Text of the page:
Long before Rosa Parks rode her way into the history books, as the African American woman who refused in 1955 to give up her bus seat to a white man in Montgomery, Alabama, she was a fighter for justice.

More than 30 years earlier, when Rosa was about 10 years old, a bullying white boy threatened to punch her. “I picked up a brick and dared him to hit me,” she said later. “He thought the better of it and went away.”

An even earlier memory was of her grandfather keeping watch at night to protect his family and home from an attack by the Ku Klux Klan. “The doors and windows were boarded and nailed tight from the inside,” she wrote, and her grandfather kept his shotgun close at hand.

These childhood experiences eventually led Parks, who was born Feb. 4, 1913, to devote her life to gaining equal rights for black people and others suffering injustices.

Her story is now being retold in a one-room exhibit at the Library of Congress. Titled “Rosa Parks: In Her Own Words,” the exhibit displays 90 items. They include photos, videos, pages of handwritten notes and awards Parks received, including the Presidential Medal of Freedom.

IF YOU GO:

The Rosa Parks exhibit

The Library of Congress Rosa Parks exhibit is on the second floor of the Thomas Jefferson Building, 10 First Street Southeast, Washington, D.C. The exhibit, which runs through August, is free. Hours and other information can be found at loc.gov. Parks, who died in 2005, is the only woman to have lain in honor in the U.S. Capitol, where a bronze statue of her can be seen. To learn more about this civil rights icon, visit the library’s Young Readers Center. Its hours are 10 a.m. to 4 p.m. Mondays through Saturdays.

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Although her activism spanned many decades, it was her arrest for not moving to the back of the bus that day in 1955 for which Parks is most remembered. It resulted in a yearlong refusal by black people to ride Montgomery buses and a court case challenging the city’s law requiring separate seating for black and white riders.

Racial segregation in public buses was ruled unconstitutional nationwide in 1956, two years after the U.S. Supreme Court struck down racial segregation in public schools. Both were important steps in the civil rights movement of the 1950s and ’60s.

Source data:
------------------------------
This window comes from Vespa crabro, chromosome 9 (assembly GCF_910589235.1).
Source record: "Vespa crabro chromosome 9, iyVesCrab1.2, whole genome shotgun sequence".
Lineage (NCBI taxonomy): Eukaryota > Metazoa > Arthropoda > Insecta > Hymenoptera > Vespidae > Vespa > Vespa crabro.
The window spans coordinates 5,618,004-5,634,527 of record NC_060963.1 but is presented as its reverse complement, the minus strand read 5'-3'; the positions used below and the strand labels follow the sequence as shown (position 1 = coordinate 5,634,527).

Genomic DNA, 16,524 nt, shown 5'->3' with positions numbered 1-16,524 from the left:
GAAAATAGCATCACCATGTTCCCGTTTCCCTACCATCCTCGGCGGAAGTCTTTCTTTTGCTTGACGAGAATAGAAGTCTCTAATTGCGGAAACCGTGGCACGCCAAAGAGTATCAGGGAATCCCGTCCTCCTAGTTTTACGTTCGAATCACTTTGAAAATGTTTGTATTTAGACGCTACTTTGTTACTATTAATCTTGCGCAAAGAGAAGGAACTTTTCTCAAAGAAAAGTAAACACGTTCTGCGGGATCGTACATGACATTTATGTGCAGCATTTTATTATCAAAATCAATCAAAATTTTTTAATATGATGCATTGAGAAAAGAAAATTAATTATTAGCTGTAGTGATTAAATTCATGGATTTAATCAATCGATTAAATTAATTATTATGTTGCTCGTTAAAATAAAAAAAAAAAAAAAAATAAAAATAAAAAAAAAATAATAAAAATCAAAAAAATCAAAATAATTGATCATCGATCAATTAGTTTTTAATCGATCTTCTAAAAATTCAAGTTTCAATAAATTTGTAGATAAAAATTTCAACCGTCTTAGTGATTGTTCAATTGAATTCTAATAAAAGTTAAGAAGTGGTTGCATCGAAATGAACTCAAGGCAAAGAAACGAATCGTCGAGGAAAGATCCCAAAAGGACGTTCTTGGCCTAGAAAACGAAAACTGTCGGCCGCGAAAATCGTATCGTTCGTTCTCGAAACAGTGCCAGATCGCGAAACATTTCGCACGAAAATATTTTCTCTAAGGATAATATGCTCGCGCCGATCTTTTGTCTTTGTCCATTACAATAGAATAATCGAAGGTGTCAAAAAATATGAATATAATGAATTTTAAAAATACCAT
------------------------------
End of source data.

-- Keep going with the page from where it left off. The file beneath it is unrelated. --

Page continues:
Parks was taught by her grandfather “never to accept mistreatment,” advice she took to heart. Of her bus protest, she wrote: “I had been pushed around all my life and felt at this moment that I couldn’t take it anymore.” When she asked the arresting officer “why we had to be pushed around, he said he didn’t know. ‘The law is the law. You are under arrest.’ “

In a book she wrote for kids, Parks said: “I had no idea … that my small action would help put an end to segregation laws in the South.” But fame came at a price. She and her husband lost their jobs, endured death threats and lived in poverty for years. But through her example, “she helped change the country,” Librarian of Congress Carla Hayden said.

The library’s exhibit may be “sort of heavy” for some kids, said Brett Zongker, a media specialist at the Library of Congress. “But it was her experience.” And he noted that Parks “was all about children, motivating them to achieve their highest potential.” The exhibit includes some of the 500-plus cards and notes kids sent her.

Isabella Sherwood, a sixth-grader at Central Middle School in Edgewater, Maryland, visited with classmates recently. She thought other kids would enjoy the exhibit.

“It was a very important part of history, and it led up to what’s happening today,” she said. “Sometimes people aren’t nice to people of color. That still happens. But we have to try to get along together.”